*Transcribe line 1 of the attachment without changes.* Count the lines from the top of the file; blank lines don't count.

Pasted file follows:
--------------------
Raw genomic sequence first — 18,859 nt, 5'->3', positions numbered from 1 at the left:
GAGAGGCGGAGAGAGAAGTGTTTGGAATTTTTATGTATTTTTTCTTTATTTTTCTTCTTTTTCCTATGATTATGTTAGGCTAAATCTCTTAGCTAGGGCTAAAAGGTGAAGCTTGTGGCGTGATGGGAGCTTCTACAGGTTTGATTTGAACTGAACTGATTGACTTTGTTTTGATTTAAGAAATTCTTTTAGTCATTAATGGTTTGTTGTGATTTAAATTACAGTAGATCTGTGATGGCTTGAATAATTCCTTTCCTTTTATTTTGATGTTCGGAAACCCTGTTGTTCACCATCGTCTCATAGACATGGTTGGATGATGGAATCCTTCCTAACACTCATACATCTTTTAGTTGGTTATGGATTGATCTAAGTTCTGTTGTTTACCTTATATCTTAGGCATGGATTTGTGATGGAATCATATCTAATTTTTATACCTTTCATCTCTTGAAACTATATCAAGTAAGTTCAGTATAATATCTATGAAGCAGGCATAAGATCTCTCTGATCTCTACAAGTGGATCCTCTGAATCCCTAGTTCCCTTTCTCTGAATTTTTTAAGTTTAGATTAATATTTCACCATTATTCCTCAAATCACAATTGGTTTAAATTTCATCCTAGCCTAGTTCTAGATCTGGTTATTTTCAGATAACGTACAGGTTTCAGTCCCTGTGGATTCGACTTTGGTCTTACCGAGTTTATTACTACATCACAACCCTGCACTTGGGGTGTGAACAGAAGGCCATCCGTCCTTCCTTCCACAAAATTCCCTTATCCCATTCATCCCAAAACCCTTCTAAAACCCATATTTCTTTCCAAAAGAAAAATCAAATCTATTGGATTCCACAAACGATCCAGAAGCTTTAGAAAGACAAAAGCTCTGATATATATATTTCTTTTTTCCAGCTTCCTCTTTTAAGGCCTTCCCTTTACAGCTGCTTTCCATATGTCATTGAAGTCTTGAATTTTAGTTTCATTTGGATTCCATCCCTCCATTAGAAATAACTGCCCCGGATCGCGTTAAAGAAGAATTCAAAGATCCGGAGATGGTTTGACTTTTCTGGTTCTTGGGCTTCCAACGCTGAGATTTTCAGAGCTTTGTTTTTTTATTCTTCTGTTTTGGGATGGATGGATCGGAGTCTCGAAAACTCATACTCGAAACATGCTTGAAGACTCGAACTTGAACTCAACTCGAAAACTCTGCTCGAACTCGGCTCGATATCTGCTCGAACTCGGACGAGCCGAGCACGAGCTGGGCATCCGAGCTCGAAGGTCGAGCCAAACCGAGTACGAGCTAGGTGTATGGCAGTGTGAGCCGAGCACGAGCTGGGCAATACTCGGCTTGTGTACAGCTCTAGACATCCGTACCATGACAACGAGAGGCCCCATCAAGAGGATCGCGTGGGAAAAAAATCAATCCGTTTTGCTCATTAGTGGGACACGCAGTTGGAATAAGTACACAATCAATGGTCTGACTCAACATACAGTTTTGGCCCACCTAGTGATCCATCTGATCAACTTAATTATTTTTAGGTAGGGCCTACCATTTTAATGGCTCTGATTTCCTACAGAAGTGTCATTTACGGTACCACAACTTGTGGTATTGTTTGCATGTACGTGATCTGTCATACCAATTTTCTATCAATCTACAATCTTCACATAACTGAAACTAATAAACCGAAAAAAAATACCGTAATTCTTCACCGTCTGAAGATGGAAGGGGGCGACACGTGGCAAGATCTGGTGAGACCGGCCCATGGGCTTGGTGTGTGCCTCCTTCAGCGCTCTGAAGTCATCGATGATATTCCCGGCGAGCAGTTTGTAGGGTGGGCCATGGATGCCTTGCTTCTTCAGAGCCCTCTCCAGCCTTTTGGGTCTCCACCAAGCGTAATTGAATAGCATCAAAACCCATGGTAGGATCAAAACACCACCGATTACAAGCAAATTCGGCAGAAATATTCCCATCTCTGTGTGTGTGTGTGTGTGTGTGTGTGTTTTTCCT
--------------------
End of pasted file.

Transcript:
Raw genomic sequence first — 18,859 nt, 5'->3', positions numbered from 1 at the left: